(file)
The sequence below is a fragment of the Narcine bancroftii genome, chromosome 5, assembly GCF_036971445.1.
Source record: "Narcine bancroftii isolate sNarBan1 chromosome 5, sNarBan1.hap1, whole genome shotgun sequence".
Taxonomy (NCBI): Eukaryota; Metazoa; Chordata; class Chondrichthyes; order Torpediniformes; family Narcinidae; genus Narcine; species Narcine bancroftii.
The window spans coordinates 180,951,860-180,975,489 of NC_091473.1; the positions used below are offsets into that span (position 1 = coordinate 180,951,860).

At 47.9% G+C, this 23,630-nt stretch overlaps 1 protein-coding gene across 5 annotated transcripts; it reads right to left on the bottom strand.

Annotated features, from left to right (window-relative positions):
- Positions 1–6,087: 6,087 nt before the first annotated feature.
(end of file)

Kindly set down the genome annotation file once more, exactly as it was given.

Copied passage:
The sequence below is a fragment of the Narcine bancroftii genome, chromosome 5, assembly GCF_036971445.1.
Source record: "Narcine bancroftii isolate sNarBan1 chromosome 5, sNarBan1.hap1, whole genome shotgun sequence".
Taxonomy (NCBI): Eukaryota; Metazoa; Chordata; class Chondrichthyes; order Torpediniformes; family Narcinidae; genus Narcine; species Narcine bancroftii.
The window spans coordinates 180,951,860-180,975,489 of NC_091473.1; the positions used below are offsets into that span (position 1 = coordinate 180,951,860).

At 47.9% G+C, this 23,630-nt stretch overlaps 1 protein-coding gene across 5 annotated transcripts; it reads right to left on the bottom strand.

Annotated features, from left to right (window-relative positions):
- Positions 1–6,087: 6,087 nt before the first annotated feature.